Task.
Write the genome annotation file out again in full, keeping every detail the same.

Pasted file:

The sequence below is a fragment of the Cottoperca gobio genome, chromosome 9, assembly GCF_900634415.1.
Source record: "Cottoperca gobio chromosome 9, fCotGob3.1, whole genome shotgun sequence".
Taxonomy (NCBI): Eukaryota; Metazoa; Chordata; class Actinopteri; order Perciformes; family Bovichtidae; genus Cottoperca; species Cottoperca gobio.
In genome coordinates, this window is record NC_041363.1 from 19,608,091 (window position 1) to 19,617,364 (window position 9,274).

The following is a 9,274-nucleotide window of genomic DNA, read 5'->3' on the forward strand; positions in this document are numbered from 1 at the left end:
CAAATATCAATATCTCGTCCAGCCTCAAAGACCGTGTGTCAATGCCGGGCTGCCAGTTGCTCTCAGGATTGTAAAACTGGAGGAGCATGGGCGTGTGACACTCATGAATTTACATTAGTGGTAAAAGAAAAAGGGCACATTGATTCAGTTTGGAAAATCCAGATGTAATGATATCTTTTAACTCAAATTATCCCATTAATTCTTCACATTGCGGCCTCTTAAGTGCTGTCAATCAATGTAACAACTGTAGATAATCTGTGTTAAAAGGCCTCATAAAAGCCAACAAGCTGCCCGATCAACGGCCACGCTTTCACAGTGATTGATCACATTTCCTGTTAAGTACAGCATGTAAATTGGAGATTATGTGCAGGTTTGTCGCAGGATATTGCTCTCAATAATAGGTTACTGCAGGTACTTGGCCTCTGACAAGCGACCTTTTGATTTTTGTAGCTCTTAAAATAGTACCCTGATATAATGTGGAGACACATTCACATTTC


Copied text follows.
The sequence below is a fragment of the Cottoperca gobio genome, chromosome 9, assembly GCF_900634415.1.
Source record: "Cottoperca gobio chromosome 9, fCotGob3.1, whole genome shotgun sequence".
Taxonomy (NCBI): Eukaryota; Metazoa; Chordata; class Actinopteri; order Perciformes; family Bovichtidae; genus Cottoperca; species Cottoperca gobio.
In genome coordinates, this window is record NC_041363.1 from 19,608,091 (window position 1) to 19,617,364 (window position 9,274).

The following is a 9,274-nucleotide window of genomic DNA, read 5'->3' on the forward strand; positions in this document are numbered from 1 at the left end:
CAAATATCAATATCTCGTCCAGCCTCAAAGACCGTGTGTCAATGCCGGGCTGCCAGTTGCTCTCAGGATTGTAAAACTGGAGGAGCATGGGCGTGTGACACTCATGAATTTACATTAGTGGTAAAAGAAAAAGGGCACATTGATTCAGTTTGGAAAATCCAGATGTAATGATATCTTTTAACTCAAATTATCCCATTAATTCTTCACATTGCGGCCTCTTAAGTGCTGTCAATCAATGTAACAACTGTAGATAATCTGTGTTAAAAGGCCTCATAAAAGCCAACAAGCTGCCCGATCAACGGCCACGCTTTCACAGTGATTGATCACATTTCCTGTTAAGTACAGCATGTAAATTGGAGATTATGTGCAGGTTTGTCGCAGGATATTGCTCTCAATAATAGGTTACTGCAGGTACTTGGCCTCTGACAAGCGACCTTTTGATTTTTGTAGCTCTTAAAATAGTACCCTGATATAATGTGGAGACACATTCACATTTC